A "Green New Deal" wing began to emerge in the Democratic Party after the November 2018 elections.[24][25]

A possible program in 2018 for a "Green New Deal" assembled by the think tank Data for Progress was described as "pairing labor programs with measures to combat the climate crisis."[26][27]

A November 2018 article in Vogue stated, "There isn’t just one Green New Deal yet. For now, it’s a platform position that some candidates are taking to indicate that they want the American government to devote the country to preparing for climate change as fully as Franklin Delano Roosevelt once did to reinvigorating the economy after the Great Depression."[28]

A week after the 2018 midterm elections, climate justice group Sunrise Movement organized a protest in Nancy Pelosi's office calling on Pelosi to support a Green New Deal. On the same day, freshman congresswoman Alexandria Ocasio-Cortez launched a resolution to create a committee on the Green New Deal.[29] Following this, several candidates came out supporting a "Green New Deal", including Deb Haaland, Rashida Tlaib, Ilhan Omar, and Antonio Delgado.[30] They were joined in the following weeks by Reps. John Lewis, Earl Blumenauer, Carolyn Maloney, and José Serrano.[31]

By the end of November, eighteen Democratic members of Congress were co-sponsoring a proposed House Select Committee on a Green New Deal, and incoming representatives Ayanna Pressley and Joe Neguse had announced their support.[32][33] Draft text would task this committee with a “'detailed national, industrial, economic mobilization plan' capable of making the U.S. economy 'carbon neutral' while promoting 'economic and environmental justice and equality,'" to be released in early 2020, with draft legislation for implementation within 90 days.[34][35]

Organizations supporting a Green New Deal initiative included 350.org, Greenpeace, Sierra Club, Extinction Rebellion and Friends of the Earth.[36][37]

A Sunrise Movement protest on behalf of a Green New Deal at the Capitol Hill offices of Nancy Pelosi and Steny Hoyer on December 10, 2018 featured Lennox Yearwood and speakers as young as age 7, resulting in 143 arrests.[38] Euronews, the pan-European news organization, displayed video of youth with signs saying "Green New Deal," "No excuses", and "Do your job" in its "No Comment" section.[39]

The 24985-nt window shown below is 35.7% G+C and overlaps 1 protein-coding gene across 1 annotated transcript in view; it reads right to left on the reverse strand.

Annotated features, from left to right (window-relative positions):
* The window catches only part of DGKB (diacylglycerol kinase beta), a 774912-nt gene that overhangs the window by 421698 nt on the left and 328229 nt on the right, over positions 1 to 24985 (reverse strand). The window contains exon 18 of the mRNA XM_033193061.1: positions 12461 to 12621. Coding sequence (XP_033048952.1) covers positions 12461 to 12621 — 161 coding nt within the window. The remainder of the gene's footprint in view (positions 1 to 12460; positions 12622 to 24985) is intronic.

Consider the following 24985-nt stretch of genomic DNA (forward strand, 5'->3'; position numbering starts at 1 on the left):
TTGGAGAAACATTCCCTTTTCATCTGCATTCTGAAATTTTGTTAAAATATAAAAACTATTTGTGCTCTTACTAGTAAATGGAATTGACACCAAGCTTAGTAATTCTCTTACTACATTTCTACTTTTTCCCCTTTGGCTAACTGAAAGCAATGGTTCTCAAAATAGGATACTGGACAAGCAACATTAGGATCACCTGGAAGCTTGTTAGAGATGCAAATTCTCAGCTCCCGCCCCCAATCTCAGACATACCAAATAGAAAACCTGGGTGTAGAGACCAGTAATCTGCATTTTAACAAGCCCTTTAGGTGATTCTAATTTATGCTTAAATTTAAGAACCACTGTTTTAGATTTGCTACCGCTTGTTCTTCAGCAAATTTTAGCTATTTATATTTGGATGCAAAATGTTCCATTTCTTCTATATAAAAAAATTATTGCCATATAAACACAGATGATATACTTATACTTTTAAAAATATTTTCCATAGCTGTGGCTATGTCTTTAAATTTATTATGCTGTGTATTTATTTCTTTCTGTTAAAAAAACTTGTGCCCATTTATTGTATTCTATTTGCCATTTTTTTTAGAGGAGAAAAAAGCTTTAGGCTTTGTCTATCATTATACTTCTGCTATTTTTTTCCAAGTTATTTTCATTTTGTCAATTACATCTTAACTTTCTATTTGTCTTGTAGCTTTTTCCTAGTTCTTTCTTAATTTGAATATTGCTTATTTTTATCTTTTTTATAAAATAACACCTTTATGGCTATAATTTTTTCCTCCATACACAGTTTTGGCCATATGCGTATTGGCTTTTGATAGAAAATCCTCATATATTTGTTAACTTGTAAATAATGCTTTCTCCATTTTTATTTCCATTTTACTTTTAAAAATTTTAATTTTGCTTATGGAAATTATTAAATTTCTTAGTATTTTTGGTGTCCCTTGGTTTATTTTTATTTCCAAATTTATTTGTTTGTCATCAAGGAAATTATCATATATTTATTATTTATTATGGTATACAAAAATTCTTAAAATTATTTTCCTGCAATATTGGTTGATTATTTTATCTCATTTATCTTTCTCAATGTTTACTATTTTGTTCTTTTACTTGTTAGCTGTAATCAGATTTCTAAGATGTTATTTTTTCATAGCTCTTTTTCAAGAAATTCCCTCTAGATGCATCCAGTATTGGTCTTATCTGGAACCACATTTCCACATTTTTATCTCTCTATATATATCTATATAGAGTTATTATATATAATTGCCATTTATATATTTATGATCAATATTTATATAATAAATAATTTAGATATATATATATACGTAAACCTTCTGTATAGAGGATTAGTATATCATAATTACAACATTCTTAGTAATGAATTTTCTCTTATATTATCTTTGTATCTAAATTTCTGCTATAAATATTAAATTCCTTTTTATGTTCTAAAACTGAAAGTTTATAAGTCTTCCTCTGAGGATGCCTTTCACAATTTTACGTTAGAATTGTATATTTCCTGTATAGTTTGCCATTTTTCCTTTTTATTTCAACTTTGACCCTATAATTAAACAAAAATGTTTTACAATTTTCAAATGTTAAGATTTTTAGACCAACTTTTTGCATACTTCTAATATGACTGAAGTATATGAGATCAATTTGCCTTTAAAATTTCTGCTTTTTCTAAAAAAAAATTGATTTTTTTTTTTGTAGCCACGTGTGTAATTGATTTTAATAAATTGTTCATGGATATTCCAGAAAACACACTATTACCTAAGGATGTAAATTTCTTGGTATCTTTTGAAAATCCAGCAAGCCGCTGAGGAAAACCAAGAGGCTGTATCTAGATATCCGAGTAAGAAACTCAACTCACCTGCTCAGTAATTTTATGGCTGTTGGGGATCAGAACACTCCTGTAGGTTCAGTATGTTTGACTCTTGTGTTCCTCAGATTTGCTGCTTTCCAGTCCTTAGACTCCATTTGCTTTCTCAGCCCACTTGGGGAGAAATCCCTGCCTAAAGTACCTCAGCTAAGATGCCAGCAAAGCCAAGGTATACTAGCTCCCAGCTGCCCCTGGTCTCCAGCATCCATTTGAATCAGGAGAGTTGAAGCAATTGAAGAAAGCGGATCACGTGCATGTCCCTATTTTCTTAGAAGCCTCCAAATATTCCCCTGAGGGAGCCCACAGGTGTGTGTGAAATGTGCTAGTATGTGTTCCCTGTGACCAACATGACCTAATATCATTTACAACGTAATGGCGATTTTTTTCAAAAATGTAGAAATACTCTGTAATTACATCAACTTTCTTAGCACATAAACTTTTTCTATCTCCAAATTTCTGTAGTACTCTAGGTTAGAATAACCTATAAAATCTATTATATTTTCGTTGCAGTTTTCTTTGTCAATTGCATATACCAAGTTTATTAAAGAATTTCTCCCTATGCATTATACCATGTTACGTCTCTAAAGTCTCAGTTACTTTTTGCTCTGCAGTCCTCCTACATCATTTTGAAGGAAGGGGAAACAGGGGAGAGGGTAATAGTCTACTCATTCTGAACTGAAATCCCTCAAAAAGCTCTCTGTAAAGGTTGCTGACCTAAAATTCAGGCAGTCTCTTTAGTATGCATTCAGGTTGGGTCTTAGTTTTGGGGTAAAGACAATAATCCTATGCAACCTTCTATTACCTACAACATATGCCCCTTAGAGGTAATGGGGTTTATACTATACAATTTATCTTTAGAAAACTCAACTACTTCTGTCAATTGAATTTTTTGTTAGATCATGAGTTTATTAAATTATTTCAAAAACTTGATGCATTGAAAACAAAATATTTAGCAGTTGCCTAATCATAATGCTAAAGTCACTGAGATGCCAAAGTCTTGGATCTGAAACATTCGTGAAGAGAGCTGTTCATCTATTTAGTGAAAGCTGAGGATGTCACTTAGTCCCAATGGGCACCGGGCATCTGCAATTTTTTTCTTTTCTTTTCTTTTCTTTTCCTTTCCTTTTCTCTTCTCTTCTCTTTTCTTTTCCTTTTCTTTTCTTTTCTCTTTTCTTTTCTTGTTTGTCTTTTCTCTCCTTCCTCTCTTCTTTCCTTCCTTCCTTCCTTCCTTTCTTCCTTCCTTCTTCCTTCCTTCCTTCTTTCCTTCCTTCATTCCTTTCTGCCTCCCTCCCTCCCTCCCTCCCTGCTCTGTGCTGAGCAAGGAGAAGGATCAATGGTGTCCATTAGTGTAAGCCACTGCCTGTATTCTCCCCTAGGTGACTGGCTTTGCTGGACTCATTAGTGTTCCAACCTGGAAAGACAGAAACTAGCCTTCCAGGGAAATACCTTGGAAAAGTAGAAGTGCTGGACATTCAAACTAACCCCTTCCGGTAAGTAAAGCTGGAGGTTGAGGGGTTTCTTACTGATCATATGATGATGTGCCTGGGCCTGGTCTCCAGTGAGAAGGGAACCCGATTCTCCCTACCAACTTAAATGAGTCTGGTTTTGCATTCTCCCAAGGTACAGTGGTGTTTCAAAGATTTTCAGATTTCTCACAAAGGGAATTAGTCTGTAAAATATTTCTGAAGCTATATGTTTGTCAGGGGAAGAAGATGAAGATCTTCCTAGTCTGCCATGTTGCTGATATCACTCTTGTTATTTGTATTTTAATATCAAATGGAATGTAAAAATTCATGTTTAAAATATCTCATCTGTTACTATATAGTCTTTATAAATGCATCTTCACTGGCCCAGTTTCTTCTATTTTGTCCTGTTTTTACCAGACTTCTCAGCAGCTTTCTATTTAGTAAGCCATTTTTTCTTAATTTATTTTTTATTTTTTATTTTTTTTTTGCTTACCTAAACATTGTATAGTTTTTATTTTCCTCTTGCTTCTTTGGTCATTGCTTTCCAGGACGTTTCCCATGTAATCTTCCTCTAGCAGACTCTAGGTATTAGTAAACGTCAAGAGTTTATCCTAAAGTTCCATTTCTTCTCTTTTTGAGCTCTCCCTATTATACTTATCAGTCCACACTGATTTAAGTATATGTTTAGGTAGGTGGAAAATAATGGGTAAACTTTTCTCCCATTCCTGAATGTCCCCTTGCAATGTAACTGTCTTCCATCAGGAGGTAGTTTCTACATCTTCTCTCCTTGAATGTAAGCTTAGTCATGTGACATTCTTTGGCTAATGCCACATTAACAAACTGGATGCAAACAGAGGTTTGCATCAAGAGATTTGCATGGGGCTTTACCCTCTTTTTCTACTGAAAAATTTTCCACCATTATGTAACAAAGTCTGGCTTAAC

On December 14, 2018, a group of over 300 local elected officials from 40 states issued a letter endorsing a Green New Deal approach.[40][41]

That same day, a poll released by Yale Program on Climate Change Communication indicated that although 82% of registered voters had not heard of the "Green New Deal," it had strong bi-partisan support among voters. A non-partisan description of the general concepts behind a Green New Deal resulted in 40% of respondents saying they “strongly support”, and 41% saying they “somewhat support” the idea.[42]

On January 10, 2019 over 600 organizations submitted a letter to Congress declaring support for policies to reduce greenhouse gas emissions. This includes ending fossil fuel extraction and subsidies, transitioning to 100% clean renewable energy by 2035, expanding public transportation, and strict emission reductions rather than reliance on carbon emission trading.[43]

Green New Deal Resolution[edit]

Ed Markey speaks on a Green New Deal in front of the Capitol Building in February 2019
Ocasio-Cortez's first piece of sponsored legislation: H.Res.109 – 116th Congress (2019–2020) Recognizing the duty of the Federal Government to create a Green New Deal

Representative Alexandria Ocasio-Cortez and Senator Ed Markey released a fourteen-page resolution[44] for their Green New Deal on February 7, 2019. According to The Washington Post (February 11, 2019), the resolution calls for a “10-year national mobilization” whose primary goals would be:[45]